When talking about software development teams size, smaller has big advantages. I have heard that premise a bunch of times before and it all made sense, but it was not until I actually experienced it myself that I really understood why.
The first problem working in small teams should fix are communication ones. That is because the communication overhead increases as the team gets larger. Like a geometrical progression, the number of different communication links increases rapidly with the number of people in the team. Janet Choi did a really good job explaining why.
Each additional person increases total productivity of the team but at a decreasing rate, which means if you were the third member to join a team, you made a bigger impact on its productivity than if you were the thirtieth.
Every steep jump in links also produces a steep jump in the potential for mismanagement, misinterpretation, and miscommunication.
Choi, Janet. The Science Behind Why Small Teams Work More Productively: Jeff Bezos' 2 Pizza Rule.
The problem with big teams is not the number of people but the communication links between them that grow when the group size increases. In small teams communication feels natural. If your tools get in the way, change them. If your process gets in the way, change it. When communication is easy there is less room for error and the cost of any change is lower.
Additionally to helping fix communication problems, smalls teams are great at creating a work environment that helps keeping everyone in it motivated. This is hard to achieve in big teams where it is easy to feel like you don’t matter, where as the team gets larger the ammount communication links is so high that they end up being really weak and you feel as if you are receiving less and less support. Having motivated people in your team starts by making every team member feel relevant, helping them be more engaged with the work they are doing. Being motivated, feeling relevant and engaged are things that will make anyone more productive and that is easier to achieve in small teams.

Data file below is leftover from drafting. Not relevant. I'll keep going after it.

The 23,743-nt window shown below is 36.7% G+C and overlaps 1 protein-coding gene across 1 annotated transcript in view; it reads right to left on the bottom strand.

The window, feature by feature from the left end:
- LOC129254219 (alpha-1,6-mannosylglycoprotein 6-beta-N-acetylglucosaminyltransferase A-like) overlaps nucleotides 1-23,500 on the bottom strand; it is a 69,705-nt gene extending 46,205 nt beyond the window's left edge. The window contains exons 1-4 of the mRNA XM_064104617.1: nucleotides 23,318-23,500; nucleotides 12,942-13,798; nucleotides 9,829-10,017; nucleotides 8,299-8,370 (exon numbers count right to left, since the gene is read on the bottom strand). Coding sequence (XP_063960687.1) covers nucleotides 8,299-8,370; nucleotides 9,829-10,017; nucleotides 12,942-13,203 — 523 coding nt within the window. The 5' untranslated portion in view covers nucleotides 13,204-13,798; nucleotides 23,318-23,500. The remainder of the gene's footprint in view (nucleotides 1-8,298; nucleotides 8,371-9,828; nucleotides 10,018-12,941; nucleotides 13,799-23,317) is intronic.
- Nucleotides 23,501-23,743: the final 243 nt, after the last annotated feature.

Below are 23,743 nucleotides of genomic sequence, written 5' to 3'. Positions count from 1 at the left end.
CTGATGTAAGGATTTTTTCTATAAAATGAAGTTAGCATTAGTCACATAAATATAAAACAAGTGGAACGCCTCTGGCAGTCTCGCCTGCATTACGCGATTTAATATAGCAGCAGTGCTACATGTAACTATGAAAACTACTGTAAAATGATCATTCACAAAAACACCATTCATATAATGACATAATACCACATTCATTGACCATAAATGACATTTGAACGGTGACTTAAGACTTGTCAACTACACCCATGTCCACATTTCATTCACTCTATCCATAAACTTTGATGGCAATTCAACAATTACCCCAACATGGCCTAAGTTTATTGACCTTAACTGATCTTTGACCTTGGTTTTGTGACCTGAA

At this point you probably figured about that with the smaller the better I’m not saying that a one person team is the best size, if you can even consider that a team. I’m talking about teams that are not bigger than nine people, you can use Jeff Bezos two pizza size team rule as a sensible starting point, but I encourage you to use whatever you think makes sense in your case. There is no golden rule or perfect team size.
For a small team to be successful, it should be given a clear goal and then given the autonomy to meet that goal however they think it is the best way to do so. Team members need to be well rounded, quick learners, trustworthy and above all, motivated. There is not space for heroes in small teams.
Being part of a small teams allows every individual to be closer to the customer because they are on the front line. The constraints that a small team implies are good, they have less people, but everyone has more power, you have less time, so you have to make a better use of it, you have less resources you give them a better use and you are probably spending less money so are generating more value.
When the project a small team is working on gets behind schedule it is very tempting to increase the teams’ size. Don’t use that excuse as an excuse. As Fred Brooks wisely says in the The Mythical Man-Month adding human-power to a late software project just makes it later, if your project is late look for the root cause and fix it, it might be that the initial expectations were not realistic. In anycase don’t think that increasing your team’s size will help, because you will be in for an unpleasant surprise.
Working in small teams is a sustainable practice that will allow everyone involved to feel engaged in the process of building a software product and will allow you to save time and money. This principle has been proven to be successful in both big and small companies, stick to it even when things get though, because as Bezos says we can’t realize our potential as people or as companies unless we plan for the long term.